Kiwi agro-ecologist Nicole Masters is living the dream, touring ranches in the United States with her horse for company.
"I love being able to integrate my two loves which are soil and horses all in one place."
Nicole has been working in the US for seven years now, pretty much full-time for the past three years, running workshops and coaching clients on how to build soil health and optimise water cycles.
Ranging from bison farmers to winegrowers, her clients are progressive operators who are interested in food quality and improving livestock health and pasture diversity.
Living out of her horse truck with horse Flynn and puppy Rain in tow, she says she turns up at a ranch and might do a couple of days coaching and consultancy before heading out on horseback mustering or branding in "some amazing country".
Nicole says she grew up reading the novels of Western fiction writer Louis L'Amour and felt connected to the landscape as soon as she first got off the plane in the US.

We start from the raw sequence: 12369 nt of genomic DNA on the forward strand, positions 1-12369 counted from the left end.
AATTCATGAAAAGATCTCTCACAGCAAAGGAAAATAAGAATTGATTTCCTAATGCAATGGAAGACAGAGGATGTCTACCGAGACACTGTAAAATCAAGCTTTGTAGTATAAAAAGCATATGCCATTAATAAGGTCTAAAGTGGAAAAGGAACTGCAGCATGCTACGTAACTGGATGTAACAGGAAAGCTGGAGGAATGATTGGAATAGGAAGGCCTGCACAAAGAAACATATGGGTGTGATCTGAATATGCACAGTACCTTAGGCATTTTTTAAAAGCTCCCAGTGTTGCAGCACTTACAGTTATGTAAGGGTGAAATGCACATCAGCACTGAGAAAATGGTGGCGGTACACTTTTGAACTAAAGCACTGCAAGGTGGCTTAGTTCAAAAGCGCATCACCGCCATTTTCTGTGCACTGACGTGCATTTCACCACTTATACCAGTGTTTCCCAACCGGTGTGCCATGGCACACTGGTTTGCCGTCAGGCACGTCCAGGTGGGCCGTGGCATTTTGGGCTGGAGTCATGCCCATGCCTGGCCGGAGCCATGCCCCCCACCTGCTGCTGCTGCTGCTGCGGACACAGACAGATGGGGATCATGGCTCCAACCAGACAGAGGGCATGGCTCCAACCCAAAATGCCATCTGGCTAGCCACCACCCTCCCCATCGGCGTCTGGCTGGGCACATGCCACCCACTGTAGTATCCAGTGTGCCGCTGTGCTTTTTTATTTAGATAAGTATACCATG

"As a New Zealander, it is like something in a book ... it's cowgirls and cowboys connected to the land and living with horses so me being able to combine that is just extraordinary."
She has since written her own book covering the stories of the farmers and ranchers she works with around the world and the keys to their success.
When Country Life called on a late summer Montana evening, Nicole had just stepped outside to snap a photo of a picturesque sun setting amid the haze of the wildfires raging further west.
It's a stark reminder of the pressures many of her clients are under.
"Increasingly it's the cropping guys that are knocking on our door really because of either environmental shocks or the cost of inputs or increasing herbicide resistance or pest problems.
"They are starting to go - we cannot continue to farm in this way ... something needs to change."